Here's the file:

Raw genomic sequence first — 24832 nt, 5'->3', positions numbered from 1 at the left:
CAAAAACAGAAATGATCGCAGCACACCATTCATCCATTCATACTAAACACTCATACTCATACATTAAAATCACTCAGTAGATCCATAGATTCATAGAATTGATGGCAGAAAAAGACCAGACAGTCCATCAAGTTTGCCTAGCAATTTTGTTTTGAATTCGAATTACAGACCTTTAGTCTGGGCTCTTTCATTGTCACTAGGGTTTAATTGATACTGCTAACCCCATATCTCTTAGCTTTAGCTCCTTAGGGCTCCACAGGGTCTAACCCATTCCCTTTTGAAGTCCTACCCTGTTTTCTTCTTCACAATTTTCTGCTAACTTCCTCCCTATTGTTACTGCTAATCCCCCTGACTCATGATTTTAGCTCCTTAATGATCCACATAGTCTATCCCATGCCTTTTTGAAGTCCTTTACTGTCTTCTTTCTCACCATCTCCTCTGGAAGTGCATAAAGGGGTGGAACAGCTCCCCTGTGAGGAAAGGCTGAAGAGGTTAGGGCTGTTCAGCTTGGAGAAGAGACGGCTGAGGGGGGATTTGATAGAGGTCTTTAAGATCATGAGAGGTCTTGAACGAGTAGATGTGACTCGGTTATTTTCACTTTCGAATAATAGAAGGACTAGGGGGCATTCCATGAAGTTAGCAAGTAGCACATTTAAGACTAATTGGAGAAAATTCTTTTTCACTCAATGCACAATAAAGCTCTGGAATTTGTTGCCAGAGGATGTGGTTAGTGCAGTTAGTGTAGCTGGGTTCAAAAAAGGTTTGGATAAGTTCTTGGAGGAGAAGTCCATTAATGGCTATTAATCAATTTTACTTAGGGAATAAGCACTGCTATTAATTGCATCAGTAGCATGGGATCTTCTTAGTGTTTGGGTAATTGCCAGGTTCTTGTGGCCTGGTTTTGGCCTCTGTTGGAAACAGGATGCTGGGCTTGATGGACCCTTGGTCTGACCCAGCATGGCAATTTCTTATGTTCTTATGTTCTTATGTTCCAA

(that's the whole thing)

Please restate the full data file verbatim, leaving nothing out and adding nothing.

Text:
Raw genomic sequence first — 24832 nt, 5'->3', positions numbered from 1 at the left:
CAAAAACAGAAATGATCGCAGCACACCATTCATCCATTCATACTAAACACTCATACTCATACATTAAAATCACTCAGTAGATCCATAGATTCATAGAATTGATGGCAGAAAAAGACCAGACAGTCCATCAAGTTTGCCTAGCAATTTTGTTTTGAATTCGAATTACAGACCTTTAGTCTGGGCTCTTTCATTGTCACTAGGGTTTAATTGATACTGCTAACCCCATATCTCTTAGCTTTAGCTCCTTAGGGCTCCACAGGGTCTAACCCATTCCCTTTTGAAGTCCTACCCTGTTTTCTTCTTCACAATTTTCTGCTAACTTCCTCCCTATTGTTACTGCTAATCCCCCTGACTCATGATTTTAGCTCCTTAATGATCCACATAGTCTATCCCATGCCTTTTTGAAGTCCTTTACTGTCTTCTTTCTCACCATCTCCTCTGGAAGTGCATAAAGGGGTGGAACAGCTCCCCTGTGAGGAAAGGCTGAAGAGGTTAGGGCTGTTCAGCTTGGAGAAGAGACGGCTGAGGGGGGATTTGATAGAGGTCTTTAAGATCATGAGAGGTCTTGAACGAGTAGATGTGACTCGGTTATTTTCACTTTCGAATAATAGAAGGACTAGGGGGCATTCCATGAAGTTAGCAAGTAGCACATTTAAGACTAATTGGAGAAAATTCTTTTTCACTCAATGCACAATAAAGCTCTGGAATTTGTTGCCAGAGGATGTGGTTAGTGCAGTTAGTGTAGCTGGGTTCAAAAAAGGTTTGGATAAGTTCTTGGAGGAGAAGTCCATTAATGGCTATTAATCAATTTTACTTAGGGAATAAGCACTGCTATTAATTGCATCAGTAGCATGGGATCTTCTTAGTGTTTGGGTAATTGCCAGGTTCTTGTGGCCTGGTTTTGGCCTCTGTTGGAAACAGGATGCTGGGCTTGATGGACCCTTGGTCTGACCCAGCATGGCAATTTCTTATGTTCTTATGTTCTTATGTTCCAA